Results 1  10
of
14
Probabilistic Default Reasoning with Conditional Constraints
 ANN. MATH. ARTIF. INTELL
, 2000
"... We present an approach to reasoning from statistical and subjective knowledge, which is based on a combination of probabilistic reasoning from conditional constraints with approaches to default reasoning from conditional knowledge bases. More precisely, we introduce the notions of , lexicographic, ..."
Abstract

Cited by 35 (20 self)
 Add to MetaCart
We present an approach to reasoning from statistical and subjective knowledge, which is based on a combination of probabilistic reasoning from conditional constraints with approaches to default reasoning from conditional knowledge bases. More precisely, we introduce the notions of , lexicographic, and conditional entailment for conditional constraints, which are probabilistic generalizations of Pearl's entailment in system , Lehmann's lexicographic entailment, and Geffner's conditional entailment, respectively. We show that the new formalisms have nice properties. In particular, they show a similar behavior as referenceclass reasoning in a number of uncontroversial examples. The new formalisms, however, also avoid many drawbacks of referenceclass reasoning. More precisely, they can handle complex scenarios and even purely probabilistic subjective knowledge as input. Moreover, conclusions are drawn in a global way from all the available knowledge as a whole. We then show that the new formalisms also have nice general nonmonotonic properties. In detail, the new notions of , lexicographic, and conditional entailment have similar properties as their classical counterparts. In particular, they all satisfy the rationality postulates proposed by Kraus, Lehmann, and Magidor, and they have some general irrelevance and direct inference properties. Moreover, the new notions of  and lexicographic entailment satisfy the property of rational monotonicity. Furthermore, the new notions of , lexicographic, and conditional entailment are proper generalizations of both their classical counterparts and the classical notion of logical entailment for conditional constraints. Finally, we provide algorithms for reasoning under the new formalisms, and we analyze its computational com...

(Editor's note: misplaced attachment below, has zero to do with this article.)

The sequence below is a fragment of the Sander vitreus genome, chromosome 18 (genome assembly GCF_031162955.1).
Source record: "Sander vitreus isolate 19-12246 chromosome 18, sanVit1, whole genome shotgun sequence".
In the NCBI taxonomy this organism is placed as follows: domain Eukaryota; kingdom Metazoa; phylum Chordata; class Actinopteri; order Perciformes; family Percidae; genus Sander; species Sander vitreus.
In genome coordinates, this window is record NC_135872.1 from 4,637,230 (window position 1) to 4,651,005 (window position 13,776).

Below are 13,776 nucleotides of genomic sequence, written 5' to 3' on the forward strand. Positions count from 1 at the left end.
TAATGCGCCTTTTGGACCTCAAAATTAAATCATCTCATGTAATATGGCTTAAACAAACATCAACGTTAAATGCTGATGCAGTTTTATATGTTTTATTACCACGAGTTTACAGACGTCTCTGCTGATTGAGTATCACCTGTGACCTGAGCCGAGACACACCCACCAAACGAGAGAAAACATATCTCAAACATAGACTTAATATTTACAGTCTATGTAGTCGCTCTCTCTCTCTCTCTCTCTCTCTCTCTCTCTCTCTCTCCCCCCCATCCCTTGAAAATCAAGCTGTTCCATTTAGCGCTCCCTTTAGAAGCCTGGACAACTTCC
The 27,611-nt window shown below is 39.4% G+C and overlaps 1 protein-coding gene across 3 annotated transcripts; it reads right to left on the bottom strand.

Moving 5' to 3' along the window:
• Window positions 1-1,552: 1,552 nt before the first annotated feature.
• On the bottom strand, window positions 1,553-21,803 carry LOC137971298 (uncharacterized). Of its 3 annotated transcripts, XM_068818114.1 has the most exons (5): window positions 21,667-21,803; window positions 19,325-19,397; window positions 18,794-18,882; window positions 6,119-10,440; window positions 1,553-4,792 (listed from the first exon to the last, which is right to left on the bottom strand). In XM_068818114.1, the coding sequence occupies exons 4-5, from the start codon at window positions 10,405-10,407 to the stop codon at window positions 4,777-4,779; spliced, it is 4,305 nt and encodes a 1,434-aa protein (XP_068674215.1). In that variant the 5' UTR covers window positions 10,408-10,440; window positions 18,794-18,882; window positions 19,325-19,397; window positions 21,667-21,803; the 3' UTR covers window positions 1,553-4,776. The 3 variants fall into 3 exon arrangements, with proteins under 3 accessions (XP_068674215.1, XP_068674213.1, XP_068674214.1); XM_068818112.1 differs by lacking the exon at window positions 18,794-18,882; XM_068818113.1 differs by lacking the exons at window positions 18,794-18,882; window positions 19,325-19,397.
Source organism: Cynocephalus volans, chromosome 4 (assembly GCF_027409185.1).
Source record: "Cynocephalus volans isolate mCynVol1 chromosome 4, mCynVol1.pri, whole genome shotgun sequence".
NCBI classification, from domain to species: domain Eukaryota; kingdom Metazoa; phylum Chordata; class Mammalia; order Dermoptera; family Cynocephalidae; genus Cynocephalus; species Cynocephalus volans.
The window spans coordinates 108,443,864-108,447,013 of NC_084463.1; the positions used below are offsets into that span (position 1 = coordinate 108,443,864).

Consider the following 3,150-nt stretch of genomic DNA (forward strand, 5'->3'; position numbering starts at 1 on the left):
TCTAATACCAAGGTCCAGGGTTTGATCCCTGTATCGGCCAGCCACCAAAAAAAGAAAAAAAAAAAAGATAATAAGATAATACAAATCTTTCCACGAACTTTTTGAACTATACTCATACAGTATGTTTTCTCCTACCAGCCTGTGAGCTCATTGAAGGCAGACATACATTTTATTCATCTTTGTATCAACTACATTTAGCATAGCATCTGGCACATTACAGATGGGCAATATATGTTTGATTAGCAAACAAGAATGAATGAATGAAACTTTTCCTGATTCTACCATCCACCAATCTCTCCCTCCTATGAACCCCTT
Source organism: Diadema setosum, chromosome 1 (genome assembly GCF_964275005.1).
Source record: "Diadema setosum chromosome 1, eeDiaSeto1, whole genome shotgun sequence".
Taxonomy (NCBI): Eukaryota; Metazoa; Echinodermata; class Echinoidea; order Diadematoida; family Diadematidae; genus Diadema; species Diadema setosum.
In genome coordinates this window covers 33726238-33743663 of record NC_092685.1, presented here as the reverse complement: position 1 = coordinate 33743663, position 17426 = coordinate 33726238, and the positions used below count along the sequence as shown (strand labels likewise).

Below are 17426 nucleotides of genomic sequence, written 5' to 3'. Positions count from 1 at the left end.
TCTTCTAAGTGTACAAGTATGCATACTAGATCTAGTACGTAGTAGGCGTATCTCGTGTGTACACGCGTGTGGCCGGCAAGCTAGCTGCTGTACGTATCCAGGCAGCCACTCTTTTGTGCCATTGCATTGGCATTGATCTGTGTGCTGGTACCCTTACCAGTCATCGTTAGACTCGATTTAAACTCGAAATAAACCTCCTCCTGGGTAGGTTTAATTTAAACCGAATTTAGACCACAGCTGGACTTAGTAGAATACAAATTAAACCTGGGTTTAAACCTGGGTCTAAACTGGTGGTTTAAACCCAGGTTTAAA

Probabilistic Logic under Coherence: Complexity and Algorithms
 In Proceedings ISIPTA01
, 2001
"... We study probabilistic logic under the viewpoint of the coherence principle of de Finetti. In detail, we explore the relationship between coherencebased and classical modeltheoretic probabilistic logic. Interestingly, we show that the notions of gcoherence and of gcoherent entailment can be expre ..."
Abstract

Cited by 22 (11 self)
 Add to MetaCart
We study probabilistic logic under the viewpoint of the coherence principle of de Finetti. In detail, we explore the relationship between coherencebased and classical modeltheoretic probabilistic logic. Interestingly, we show that the notions of gcoherence and of gcoherent entailment can be expressed by combining notions in modeltheoretic probabilistic logic with concepts from default reasoning. Using these results, we analyze the computational complexity of probabilistic reasoning under coherence. Moreover, we present new algorithms for deciding gcoherence and for computing tight gcoherent intervals, which reduce these tasks to standard reasoning tasks in modeltheoretic probabilistic logic. Thus, efficient techniques for modeltheoretic probabilistic reasoning can immediately be applied for probabilistic reasoning under coherence, for example, column generation techniques. We then describe two other interesting techniques for efficient modeltheoretic probabilistic reasoning in the conjunctive case.